If you’re trying to place blame on when the Braves blew their shot at making the playoffs, it wasn’t when Matt Diaz was caught off base trying to score against the Florida Marlins. That would have made the score only 5-5, and the game could still have been won.
And it wasn’t when Frank Wren was slow to pull the trigger on John Smoltz, leaving him to hook up with the Red Sox. Nor when Tom Glavine was turned down, in essence making way for Tommy Hanson in the pitching rotation. Au contraire, a stroke of glowing luck.
No, it goes way back longer than that. (And with this, I promise never to bring it up again.) It was when the Braves traded Adam Wainwright — as if he wasn’t enough — and Jason Marquis to the Cardinals for J.D. Drew, the nomadic outfielder. (Eli Marrero, the mysterious Latin also came along, but he created more dilemma than offense.)
And, of course, more recently the disastrous deal that robbed the farm system of five high-grade prospects to Texas for Mark Teixeira, the temporary first baseman. Five, mind you, starting pitcher, a catcher with long-range value, a shortstop now among the finest in the other league, Elvis Andrus, and maybe best of them all, the relief pitcher named Neftali Feliz.
They patched some of the holes, like signing Garret Anderson, the expression-less outfielder, then had to turn around and undo the deal that sent Adam LaRoche to the Pirates, by way of the Red Sox. LaRoche had been traded away in exchange for Mike Gonzalez, another of those one-inning bullpen wonders.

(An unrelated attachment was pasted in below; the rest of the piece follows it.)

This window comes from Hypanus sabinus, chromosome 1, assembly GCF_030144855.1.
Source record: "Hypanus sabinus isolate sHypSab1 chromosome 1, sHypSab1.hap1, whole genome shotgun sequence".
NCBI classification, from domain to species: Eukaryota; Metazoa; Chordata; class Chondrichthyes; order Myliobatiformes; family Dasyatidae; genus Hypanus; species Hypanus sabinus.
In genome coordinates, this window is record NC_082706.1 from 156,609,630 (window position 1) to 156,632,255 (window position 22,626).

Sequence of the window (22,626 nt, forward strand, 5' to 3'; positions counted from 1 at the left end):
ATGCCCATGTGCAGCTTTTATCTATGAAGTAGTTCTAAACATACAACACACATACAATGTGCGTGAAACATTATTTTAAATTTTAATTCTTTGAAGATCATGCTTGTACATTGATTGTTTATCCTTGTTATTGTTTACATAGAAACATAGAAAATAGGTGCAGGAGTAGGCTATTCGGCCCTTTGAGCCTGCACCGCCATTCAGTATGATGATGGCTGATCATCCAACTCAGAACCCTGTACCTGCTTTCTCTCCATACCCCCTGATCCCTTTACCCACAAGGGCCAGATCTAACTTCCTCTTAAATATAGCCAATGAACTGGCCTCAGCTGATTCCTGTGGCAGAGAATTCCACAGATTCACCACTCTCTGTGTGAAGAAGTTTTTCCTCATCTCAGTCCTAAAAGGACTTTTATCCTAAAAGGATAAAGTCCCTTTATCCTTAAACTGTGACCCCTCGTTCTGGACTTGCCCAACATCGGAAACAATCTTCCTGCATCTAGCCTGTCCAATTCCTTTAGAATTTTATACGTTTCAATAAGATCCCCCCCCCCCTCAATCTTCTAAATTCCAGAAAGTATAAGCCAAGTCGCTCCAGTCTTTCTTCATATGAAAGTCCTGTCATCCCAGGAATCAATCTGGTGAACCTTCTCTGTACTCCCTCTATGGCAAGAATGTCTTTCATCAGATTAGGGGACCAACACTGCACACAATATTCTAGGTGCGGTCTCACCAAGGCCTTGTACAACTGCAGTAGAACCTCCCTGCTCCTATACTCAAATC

There’s nothing like what-might-have-been. Some of the best deals in baseball are those that are never made. It is quite likely that after all those 14 seasons of ringing up those banners over the left-field fence, that the Braves brass was beginning to pant for a return to glory. Their scouts had brought in some glistening prospects, only to have them squandered in disastrous trades. Nothing worse than the one that sent a pitcher developed under their noses here in the state, in Brunswick, also a tough out at-bat — Wainwright, who hits as well as he pitches. A 20-game winner for years down the road. Marquis, winner of 15 games at Denver — after being passed around to the Cubs and Cardinals — wasn’t popular with the brass. But waste a 15-game winner because he’s quirky?
Under Wren’s care, some good deals were made, and some not so good. He invested heavily in Kenshin Kawakami, the good-natured Japanese, who has since fallen from grace — into the bullpen. Derek Lowe cost even more, and true, he found a way to win 15 times, but his earned-run average outweighed his value, by a bunch. The Braves invested $60 million in him over the long haul. Just how much of this they can afford into future seasons is yet to be seen.
But, you will have to conclude that one major reason Bobby Cox decided to stick around another season is that he must have felt it a shame to leave with a gold-nugget pitching staff on hand. So there.
As for Matt Diaz, he’s a good card to have in your hand. Not only was he the Braves’ leading hitter, but he has never made a move that he didn’t make with the idea that it might win the game. Yep, he does have a kind of unscripted swing, but you can believe this — he’ll be back, and the Braves will win with him.